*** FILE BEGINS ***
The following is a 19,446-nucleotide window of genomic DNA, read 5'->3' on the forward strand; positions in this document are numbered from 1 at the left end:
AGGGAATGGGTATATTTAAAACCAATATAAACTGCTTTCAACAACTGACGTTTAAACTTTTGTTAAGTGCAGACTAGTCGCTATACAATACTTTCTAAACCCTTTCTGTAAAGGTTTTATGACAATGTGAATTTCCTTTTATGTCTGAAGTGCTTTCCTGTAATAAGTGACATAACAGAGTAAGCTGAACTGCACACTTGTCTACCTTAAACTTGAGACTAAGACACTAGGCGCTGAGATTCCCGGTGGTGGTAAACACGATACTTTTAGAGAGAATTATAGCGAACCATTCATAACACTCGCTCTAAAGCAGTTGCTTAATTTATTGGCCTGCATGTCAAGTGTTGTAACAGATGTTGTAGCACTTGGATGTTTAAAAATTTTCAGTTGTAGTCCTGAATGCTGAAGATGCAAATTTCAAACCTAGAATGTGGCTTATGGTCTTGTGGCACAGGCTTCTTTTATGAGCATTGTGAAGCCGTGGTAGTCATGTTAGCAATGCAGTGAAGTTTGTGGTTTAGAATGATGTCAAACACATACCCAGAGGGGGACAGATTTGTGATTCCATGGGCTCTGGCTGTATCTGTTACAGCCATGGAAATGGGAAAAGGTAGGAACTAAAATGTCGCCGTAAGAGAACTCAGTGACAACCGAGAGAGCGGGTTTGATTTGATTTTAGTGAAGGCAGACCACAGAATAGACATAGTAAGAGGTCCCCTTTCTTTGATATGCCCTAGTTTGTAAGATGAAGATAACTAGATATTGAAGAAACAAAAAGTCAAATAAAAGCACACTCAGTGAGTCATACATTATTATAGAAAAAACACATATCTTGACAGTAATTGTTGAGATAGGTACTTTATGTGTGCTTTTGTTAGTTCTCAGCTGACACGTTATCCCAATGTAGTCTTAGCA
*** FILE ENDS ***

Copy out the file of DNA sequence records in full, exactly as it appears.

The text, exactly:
The following is a 19,446-nucleotide window of genomic DNA, read 5'->3' on the forward strand; positions in this document are numbered from 1 at the left end:
AGGGAATGGGTATATTTAAAACCAATATAAACTGCTTTCAACAACTGACGTTTAAACTTTTGTTAAGTGCAGACTAGTCGCTATACAATACTTTCTAAACCCTTTCTGTAAAGGTTTTATGACAATGTGAATTTCCTTTTATGTCTGAAGTGCTTTCCTGTAATAAGTGACATAACAGAGTAAGCTGAACTGCACACTTGTCTACCTTAAACTTGAGACTAAGACACTAGGCGCTGAGATTCCCGGTGGTGGTAAACACGATACTTTTAGAGAGAATTATAGCGAACCATTCATAACACTCGCTCTAAAGCAGTTGCTTAATTTATTGGCCTGCATGTCAAGTGTTGTAACAGATGTTGTAGCACTTGGATGTTTAAAAATTTTCAGTTGTAGTCCTGAATGCTGAAGATGCAAATTTCAAACCTAGAATGTGGCTTATGGTCTTGTGGCACAGGCTTCTTTTATGAGCATTGTGAAGCCGTGGTAGTCATGTTAGCAATGCAGTGAAGTTTGTGGTTTAGAATGATGTCAAACACATACCCAGAGGGGGACAGATTTGTGATTCCATGGGCTCTGGCTGTATCTGTTACAGCCATGGAAATGGGAAAAGGTAGGAACTAAAATGTCGCCGTAAGAGAACTCAGTGACAACCGAGAGAGCGGGTTTGATTTGATTTTAGTGAAGGCAGACCACAGAATAGACATAGTAAGAGGTCCCCTTTCTTTGATATGCCCTAGTTTGTAAGATGAAGATAACTAGATATTGAAGAAACAAAAAGTCAAATAAAAGCACACTCAGTGAGTCATACATTATTATAGAAAAAACACATATCTTGACAGTAATTGTTGAGATAGGTACTTTATGTGTGCTTTTGTTAGTTCTCAGCTGACACGTTATCCCAATGTAGTCTTAGCA